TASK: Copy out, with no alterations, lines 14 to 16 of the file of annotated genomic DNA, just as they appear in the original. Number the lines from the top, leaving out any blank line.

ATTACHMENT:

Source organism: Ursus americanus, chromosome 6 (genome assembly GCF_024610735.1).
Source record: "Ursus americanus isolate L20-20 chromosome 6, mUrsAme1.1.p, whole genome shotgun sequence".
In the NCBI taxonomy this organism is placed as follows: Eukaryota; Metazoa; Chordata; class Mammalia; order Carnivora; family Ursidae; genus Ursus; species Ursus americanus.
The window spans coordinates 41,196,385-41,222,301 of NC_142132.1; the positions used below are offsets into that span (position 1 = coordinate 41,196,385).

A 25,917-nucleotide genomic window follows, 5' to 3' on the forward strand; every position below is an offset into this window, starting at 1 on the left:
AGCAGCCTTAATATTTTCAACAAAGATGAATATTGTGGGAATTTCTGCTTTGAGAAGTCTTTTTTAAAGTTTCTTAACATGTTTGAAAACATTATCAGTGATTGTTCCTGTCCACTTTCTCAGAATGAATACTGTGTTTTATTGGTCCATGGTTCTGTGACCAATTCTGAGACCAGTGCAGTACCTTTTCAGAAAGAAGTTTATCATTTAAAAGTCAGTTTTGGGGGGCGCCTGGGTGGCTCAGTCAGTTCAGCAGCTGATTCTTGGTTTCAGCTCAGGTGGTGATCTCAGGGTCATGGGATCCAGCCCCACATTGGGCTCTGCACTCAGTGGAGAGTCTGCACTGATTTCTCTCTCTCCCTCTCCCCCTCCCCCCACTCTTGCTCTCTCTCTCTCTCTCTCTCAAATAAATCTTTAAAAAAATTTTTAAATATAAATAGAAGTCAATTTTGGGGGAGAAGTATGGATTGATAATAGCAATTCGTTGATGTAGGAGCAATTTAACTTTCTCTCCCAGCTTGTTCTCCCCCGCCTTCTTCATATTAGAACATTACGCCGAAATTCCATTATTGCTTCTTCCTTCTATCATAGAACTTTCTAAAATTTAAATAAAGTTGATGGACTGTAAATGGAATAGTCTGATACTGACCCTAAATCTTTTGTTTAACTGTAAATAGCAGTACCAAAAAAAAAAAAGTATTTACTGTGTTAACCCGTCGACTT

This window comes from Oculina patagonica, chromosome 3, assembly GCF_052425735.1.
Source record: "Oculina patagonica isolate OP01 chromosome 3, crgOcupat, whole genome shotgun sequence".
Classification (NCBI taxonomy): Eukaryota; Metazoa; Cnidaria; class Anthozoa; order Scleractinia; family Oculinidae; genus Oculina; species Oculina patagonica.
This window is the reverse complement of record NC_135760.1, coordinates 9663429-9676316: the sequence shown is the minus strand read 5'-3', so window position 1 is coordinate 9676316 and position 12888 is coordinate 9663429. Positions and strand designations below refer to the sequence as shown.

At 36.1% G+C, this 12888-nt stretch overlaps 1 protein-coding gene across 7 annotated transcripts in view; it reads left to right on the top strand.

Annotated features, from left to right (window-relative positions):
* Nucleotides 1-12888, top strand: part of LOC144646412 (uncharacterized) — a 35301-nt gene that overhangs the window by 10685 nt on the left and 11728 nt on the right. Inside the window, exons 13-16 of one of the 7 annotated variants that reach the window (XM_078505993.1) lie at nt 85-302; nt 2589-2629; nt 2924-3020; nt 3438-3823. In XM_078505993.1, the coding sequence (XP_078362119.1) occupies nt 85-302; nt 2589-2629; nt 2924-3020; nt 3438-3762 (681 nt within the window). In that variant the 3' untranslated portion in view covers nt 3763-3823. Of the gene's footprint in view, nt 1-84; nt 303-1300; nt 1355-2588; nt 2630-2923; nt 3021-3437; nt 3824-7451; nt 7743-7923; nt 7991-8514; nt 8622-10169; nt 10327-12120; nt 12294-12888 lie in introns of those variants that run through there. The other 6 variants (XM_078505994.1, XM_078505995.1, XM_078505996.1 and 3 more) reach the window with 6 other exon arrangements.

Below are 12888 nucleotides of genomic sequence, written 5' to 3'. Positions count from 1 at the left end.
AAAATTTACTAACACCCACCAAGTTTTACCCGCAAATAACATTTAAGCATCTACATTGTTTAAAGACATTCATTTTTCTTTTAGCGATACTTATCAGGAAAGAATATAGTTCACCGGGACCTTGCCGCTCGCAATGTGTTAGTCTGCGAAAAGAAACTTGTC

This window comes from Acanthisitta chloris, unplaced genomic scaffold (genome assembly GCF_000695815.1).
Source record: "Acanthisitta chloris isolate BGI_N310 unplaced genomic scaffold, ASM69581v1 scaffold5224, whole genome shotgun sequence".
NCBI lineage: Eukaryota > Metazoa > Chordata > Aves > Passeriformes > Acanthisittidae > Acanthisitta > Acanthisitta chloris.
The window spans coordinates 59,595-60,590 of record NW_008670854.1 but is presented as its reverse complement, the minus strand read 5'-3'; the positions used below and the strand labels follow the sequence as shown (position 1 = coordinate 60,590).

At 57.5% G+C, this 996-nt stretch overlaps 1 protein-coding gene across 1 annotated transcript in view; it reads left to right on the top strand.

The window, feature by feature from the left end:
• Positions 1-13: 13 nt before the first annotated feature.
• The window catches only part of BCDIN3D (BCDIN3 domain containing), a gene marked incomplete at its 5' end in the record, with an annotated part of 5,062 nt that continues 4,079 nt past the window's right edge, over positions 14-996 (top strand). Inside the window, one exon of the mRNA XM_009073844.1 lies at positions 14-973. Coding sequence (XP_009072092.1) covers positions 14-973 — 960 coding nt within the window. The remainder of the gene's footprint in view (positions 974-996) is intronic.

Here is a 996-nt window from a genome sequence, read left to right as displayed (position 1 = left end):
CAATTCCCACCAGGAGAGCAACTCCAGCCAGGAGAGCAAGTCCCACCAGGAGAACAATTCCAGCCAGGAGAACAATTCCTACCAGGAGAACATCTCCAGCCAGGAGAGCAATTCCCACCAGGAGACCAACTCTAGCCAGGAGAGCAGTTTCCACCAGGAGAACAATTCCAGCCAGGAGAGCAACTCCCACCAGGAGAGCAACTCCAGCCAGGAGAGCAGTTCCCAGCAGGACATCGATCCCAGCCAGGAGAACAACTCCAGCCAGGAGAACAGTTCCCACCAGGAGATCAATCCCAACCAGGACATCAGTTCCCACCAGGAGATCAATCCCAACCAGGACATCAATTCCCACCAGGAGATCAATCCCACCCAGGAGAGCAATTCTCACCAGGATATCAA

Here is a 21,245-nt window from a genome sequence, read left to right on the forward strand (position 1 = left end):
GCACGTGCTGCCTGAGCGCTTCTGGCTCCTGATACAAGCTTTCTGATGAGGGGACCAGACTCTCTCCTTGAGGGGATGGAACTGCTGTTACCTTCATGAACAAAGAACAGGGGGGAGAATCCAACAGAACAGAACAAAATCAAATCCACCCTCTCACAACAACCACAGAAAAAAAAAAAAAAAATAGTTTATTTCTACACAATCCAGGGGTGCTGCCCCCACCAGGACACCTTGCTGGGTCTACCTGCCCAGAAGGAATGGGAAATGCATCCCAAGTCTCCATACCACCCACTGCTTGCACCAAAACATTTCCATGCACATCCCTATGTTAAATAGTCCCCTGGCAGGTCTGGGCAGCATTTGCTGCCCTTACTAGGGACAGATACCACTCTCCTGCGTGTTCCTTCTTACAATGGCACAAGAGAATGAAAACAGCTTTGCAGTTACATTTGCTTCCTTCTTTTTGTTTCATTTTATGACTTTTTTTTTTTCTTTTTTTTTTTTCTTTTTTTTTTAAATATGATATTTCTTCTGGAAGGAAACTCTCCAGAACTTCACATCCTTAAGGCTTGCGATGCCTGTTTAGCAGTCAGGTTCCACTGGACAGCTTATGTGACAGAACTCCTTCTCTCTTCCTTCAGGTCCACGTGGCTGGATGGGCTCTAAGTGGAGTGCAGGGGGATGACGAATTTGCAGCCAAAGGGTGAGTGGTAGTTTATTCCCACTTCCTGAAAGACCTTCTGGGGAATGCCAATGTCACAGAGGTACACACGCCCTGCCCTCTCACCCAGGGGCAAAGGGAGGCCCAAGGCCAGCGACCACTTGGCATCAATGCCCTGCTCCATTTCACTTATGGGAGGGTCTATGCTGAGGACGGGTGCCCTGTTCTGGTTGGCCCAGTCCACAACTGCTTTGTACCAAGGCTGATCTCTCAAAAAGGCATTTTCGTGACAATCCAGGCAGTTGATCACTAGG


Below are 12888 nucleotides of genomic sequence, written 5' to 3'. Positions count from 1 at the left end.
AAAATTTACTAACACCCACCAAGTTTTACCCGCAAATAACATTTAAGCATCTACATTGTTTAAAGACATTCATTTTTCTTTTAGCGATACTTATCAGGAAAGAATATAGTTCACCGGGACCTTGCCGCTCGCAATGTGTTAGTCTGCGAAAAGAAACTTGTC

This window comes from Acanthisitta chloris, unplaced genomic scaffold (genome assembly GCF_000695815.1).